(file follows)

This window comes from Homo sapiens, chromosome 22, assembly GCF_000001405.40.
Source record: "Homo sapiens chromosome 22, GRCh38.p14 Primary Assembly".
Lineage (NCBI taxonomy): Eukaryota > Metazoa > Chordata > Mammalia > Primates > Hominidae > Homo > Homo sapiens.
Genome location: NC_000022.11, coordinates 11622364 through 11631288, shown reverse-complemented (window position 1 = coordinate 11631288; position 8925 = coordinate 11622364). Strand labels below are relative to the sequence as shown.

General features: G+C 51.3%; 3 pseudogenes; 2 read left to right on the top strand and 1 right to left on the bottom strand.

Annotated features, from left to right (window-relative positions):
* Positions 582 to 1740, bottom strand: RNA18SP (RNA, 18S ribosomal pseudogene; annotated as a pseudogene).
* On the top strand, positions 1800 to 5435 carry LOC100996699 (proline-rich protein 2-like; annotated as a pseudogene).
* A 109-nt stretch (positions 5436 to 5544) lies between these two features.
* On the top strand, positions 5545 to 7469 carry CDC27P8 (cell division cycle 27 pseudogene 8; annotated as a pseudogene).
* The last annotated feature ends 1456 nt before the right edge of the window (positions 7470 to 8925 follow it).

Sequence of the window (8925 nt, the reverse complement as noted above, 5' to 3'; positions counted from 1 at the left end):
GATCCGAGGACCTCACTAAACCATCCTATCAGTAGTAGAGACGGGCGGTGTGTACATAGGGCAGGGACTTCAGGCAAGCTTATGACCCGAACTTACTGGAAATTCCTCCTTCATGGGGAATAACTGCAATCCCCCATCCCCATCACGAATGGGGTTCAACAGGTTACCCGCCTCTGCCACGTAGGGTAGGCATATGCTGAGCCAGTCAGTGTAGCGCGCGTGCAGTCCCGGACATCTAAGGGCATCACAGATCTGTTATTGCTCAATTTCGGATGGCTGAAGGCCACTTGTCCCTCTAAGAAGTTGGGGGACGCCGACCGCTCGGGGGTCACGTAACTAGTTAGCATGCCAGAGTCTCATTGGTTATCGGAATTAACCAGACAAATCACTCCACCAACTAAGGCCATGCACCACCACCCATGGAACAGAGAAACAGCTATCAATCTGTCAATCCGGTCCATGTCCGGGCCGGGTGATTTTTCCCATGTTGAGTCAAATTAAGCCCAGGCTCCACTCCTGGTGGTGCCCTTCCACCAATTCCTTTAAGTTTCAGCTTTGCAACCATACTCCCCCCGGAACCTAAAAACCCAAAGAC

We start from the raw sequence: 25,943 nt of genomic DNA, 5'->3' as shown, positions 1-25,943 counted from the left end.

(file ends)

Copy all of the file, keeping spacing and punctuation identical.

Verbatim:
This window comes from Homo sapiens, chromosome 22, assembly GCF_000001405.40.
Source record: "Homo sapiens chromosome 22, GRCh38.p14 Primary Assembly".
Lineage (NCBI taxonomy): Eukaryota > Metazoa > Chordata > Mammalia > Primates > Hominidae > Homo > Homo sapiens.
Genome location: NC_000022.11, coordinates 11622364 through 11631288, shown reverse-complemented (window position 1 = coordinate 11631288; position 8925 = coordinate 11622364). Strand labels below are relative to the sequence as shown.

General features: G+C 51.3%; 3 pseudogenes; 2 read left to right on the top strand and 1 right to left on the bottom strand.

Annotated features, from left to right (window-relative positions):
* Positions 582 to 1740, bottom strand: RNA18SP (RNA, 18S ribosomal pseudogene; annotated as a pseudogene).
* On the top strand, positions 1800 to 5435 carry LOC100996699 (proline-rich protein 2-like; annotated as a pseudogene).
* A 109-nt stretch (positions 5436 to 5544) lies between these two features.
* On the top strand, positions 5545 to 7469 carry CDC27P8 (cell division cycle 27 pseudogene 8; annotated as a pseudogene).
* The last annotated feature ends 1456 nt before the right edge of the window (positions 7470 to 8925 follow it).

Sequence of the window (8925 nt, the reverse complement as noted above, 5' to 3'; positions counted from 1 at the left end):
GATCCGAGGACCTCACTAAACCATCCTATCAGTAGTAGAGACGGGCGGTGTGTACATAGGGCAGGGACTTCAGGCAAGCTTATGACCCGAACTTACTGGAAATTCCTCCTTCATGGGGAATAACTGCAATCCCCCATCCCCATCACGAATGGGGTTCAACAGGTTACCCGCCTCTGCCACGTAGGGTAGGCATATGCTGAGCCAGTCAGTGTAGCGCGCGTGCAGTCCCGGACATCTAAGGGCATCACAGATCTGTTATTGCTCAATTTCGGATGGCTGAAGGCCACTTGTCCCTCTAAGAAGTTGGGGGACGCCGACCGCTCGGGGGTCACGTAACTAGTTAGCATGCCAGAGTCTCATTGGTTATCGGAATTAACCAGACAAATCACTCCACCAACTAAGGCCATGCACCACCACCCATGGAACAGAGAAACAGCTATCAATCTGTCAATCCGGTCCATGTCCGGGCCGGGTGATTTTTCCCATGTTGAGTCAAATTAAGCCCAGGCTCCACTCCTGGTGGTGCCCTTCCACCAATTCCTTTAAGTTTCAGCTTTGCAACCATACTCCCCCCGGAACCTAAAAACCCAAAGAC

We start from the raw sequence: 25,943 nt of genomic DNA, 5'->3' as shown, positions 1-25,943 counted from the left end.